The Shingo Prize is one of the world’s highest recognitions for operational excellence. In the past five years there have been 13 recipients worldwide – six of these have been the Irish operations of US multinationals.

This remarkable track record of Ireland’s success on the global stage and the role teams in Ireland play everyday saving and enhancing lives around the world is well understood by the 255,000 people in Ireland employed directly and indirectly by US multinationals here – it is well understood by the over 7,000 community projects in Ireland supported by these teams – who donate more than 600,000 hours of their time annually to those projects.

Their impact is also well understood by people who heard the warnings of that politician in 1956 about Ireland being victim to ‘fugitive investments’ – they know the only fugitives that mattered were the countless Irish women and men who were forced to emigrate because they had no hope of employment here.

In 1961, the Republic’s population had fallen to 2.8 million (in 1841, on the eve of the Famine, it stood at 6.5 million).

Between 1946 and 1961, 200,000 jobs disappeared – by 1961 a little over one million people had work – and the situation stayed that way for 10 years.

The result? Massive emigration, social deprivation and stagnation. Today our population stands at almost five million with over 2.2 million in employment and people are moving to Ireland from all over the world to make a life and career here.

This is not fictitious, and it is not ‘fugitive’ – throwing off protectionism and embracing global trade and investment was an unbelievably brave decision for this country to take in the early 1960’s when it was facing economic collapse – but it has transformed our economy, society and our confidence on the world stage.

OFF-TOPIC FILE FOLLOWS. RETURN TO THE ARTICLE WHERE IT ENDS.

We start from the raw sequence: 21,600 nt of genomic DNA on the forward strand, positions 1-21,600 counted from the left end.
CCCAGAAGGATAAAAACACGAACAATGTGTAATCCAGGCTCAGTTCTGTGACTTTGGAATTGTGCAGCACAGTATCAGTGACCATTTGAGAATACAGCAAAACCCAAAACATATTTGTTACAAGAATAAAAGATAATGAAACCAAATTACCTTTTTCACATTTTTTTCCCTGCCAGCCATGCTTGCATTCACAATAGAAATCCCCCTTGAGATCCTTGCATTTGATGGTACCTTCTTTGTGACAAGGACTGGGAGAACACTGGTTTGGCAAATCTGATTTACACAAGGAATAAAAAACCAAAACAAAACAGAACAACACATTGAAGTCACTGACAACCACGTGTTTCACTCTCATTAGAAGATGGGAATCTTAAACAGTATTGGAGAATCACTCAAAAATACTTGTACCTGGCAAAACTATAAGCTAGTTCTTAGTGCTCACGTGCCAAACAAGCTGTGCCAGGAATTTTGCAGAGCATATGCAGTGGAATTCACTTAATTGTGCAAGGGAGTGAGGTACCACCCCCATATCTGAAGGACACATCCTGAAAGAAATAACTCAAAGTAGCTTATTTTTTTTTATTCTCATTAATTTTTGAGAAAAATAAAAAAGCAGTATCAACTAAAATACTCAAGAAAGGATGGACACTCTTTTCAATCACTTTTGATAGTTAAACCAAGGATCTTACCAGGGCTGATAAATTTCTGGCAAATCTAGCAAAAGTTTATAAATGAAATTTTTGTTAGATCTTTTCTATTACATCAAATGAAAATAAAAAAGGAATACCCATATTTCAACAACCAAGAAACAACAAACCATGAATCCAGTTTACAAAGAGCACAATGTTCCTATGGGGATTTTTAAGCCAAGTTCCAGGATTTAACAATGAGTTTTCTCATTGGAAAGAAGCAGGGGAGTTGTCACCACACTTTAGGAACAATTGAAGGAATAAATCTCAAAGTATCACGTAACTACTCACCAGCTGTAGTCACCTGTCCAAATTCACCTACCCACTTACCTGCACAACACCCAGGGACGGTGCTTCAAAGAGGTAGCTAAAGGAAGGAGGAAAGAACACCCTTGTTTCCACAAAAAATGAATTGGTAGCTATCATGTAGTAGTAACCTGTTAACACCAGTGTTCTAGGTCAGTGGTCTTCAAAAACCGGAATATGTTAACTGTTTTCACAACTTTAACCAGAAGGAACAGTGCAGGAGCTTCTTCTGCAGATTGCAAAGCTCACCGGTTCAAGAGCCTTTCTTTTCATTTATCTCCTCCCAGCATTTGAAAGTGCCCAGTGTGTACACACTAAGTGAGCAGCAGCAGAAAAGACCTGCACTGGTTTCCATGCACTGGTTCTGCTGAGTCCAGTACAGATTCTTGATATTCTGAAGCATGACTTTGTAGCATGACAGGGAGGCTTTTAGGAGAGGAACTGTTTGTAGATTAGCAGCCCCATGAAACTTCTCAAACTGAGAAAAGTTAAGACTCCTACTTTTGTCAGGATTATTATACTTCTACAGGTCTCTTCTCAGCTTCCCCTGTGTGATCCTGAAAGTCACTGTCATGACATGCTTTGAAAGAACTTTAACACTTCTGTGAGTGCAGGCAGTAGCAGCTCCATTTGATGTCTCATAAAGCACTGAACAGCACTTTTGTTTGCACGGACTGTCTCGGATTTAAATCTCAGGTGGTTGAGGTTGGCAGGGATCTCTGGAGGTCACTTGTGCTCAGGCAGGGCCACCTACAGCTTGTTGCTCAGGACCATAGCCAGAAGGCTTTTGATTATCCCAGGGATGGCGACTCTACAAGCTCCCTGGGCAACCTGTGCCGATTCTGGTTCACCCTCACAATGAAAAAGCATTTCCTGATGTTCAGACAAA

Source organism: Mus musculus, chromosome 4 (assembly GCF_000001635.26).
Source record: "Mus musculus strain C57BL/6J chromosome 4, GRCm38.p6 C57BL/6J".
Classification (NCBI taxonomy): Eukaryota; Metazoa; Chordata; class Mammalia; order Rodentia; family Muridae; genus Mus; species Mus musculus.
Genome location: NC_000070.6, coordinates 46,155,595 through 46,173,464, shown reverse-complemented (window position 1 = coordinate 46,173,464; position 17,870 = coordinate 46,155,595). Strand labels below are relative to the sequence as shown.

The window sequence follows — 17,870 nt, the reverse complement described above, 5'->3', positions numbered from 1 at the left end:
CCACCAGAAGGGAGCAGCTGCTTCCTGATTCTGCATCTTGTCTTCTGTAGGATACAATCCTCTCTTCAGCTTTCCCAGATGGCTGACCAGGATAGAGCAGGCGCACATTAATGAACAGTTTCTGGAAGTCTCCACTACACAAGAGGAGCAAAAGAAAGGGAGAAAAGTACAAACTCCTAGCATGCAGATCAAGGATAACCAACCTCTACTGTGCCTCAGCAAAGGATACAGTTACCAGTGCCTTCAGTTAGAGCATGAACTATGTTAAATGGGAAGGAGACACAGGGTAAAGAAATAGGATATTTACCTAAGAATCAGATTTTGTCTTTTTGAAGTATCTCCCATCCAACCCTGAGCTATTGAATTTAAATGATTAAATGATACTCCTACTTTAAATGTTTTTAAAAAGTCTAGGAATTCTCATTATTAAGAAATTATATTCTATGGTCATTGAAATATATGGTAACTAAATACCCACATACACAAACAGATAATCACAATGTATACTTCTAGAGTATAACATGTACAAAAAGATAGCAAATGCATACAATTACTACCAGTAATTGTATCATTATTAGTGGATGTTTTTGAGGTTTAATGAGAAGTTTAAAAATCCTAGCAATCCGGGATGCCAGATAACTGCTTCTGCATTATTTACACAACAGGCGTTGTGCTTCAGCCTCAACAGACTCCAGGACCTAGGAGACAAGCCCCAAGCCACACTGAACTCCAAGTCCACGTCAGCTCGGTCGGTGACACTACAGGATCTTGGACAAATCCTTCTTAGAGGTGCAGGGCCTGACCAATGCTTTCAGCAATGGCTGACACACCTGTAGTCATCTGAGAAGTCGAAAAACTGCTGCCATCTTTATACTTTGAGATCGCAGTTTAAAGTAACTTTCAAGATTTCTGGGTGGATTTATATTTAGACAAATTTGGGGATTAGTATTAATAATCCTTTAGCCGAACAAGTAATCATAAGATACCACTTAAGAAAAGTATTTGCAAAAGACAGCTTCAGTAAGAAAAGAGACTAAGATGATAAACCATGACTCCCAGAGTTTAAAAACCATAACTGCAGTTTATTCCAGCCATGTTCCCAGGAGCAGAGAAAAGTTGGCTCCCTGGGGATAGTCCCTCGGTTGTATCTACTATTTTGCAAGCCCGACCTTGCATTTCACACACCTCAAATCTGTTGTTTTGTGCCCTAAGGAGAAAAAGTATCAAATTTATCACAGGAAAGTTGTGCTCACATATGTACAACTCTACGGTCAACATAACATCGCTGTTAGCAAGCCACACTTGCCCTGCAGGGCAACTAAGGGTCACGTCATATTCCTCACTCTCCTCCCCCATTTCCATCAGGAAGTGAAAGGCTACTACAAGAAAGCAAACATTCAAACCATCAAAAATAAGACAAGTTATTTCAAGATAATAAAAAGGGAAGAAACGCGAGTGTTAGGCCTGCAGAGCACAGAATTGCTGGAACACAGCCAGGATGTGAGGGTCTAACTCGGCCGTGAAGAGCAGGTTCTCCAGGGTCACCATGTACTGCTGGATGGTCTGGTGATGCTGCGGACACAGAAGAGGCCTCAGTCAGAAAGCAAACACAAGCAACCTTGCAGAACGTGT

However, it looks like the ‘tax haven’ narrative will always be with us – and typically that narrative is based on studies and data of 20 to 30 years’ vintage or even older.

It’s a bit like calling out Ireland today for being homophobic because up to 1993 same-sex activity was criminalised and ignoring the joyous day in May 2015 when Ireland became the first country in the world to introduce marriage equality by popular vote.

It ignores the global developments in tax administration and policy that have happened in the past two decades – and Ireland has been a leader in many of them.

Ireland was one of the first countries in the world to move to a modern self-assessment tax system, Ireland’s Revenue authority are recognised internationally for their effective use of IT to administer the system and to police multinationals. Ireland has a transparent rules-based legislative tax framework and does not do hidden deals, Ireland led on key EU initiatives, including anti-tax- avoidance and evasion initiatives.

That is why tax compliance levels in Ireland are best-in-class internationally.

Tax policy can never turn a bad business decision into a good one – but it can ensure that a good one does not get hindered.

The wave of multinational investment that has transformed Irish society and its economy and the waves that potentially will come will be attracted by competitive tax rates but are not founded on tax avoidance strategies.

The investments are founded on talent, skills and innovation and companies will move elsewhere if we don’t plan to provide them for the future.

We have learned from the past, let’s now focus on how we will address the challenges of the present so that the next generation will benefit from even greater opportunities in the future.

Mark Redmond is CEO of the American Chamber of Commerce Ireland

Indo Business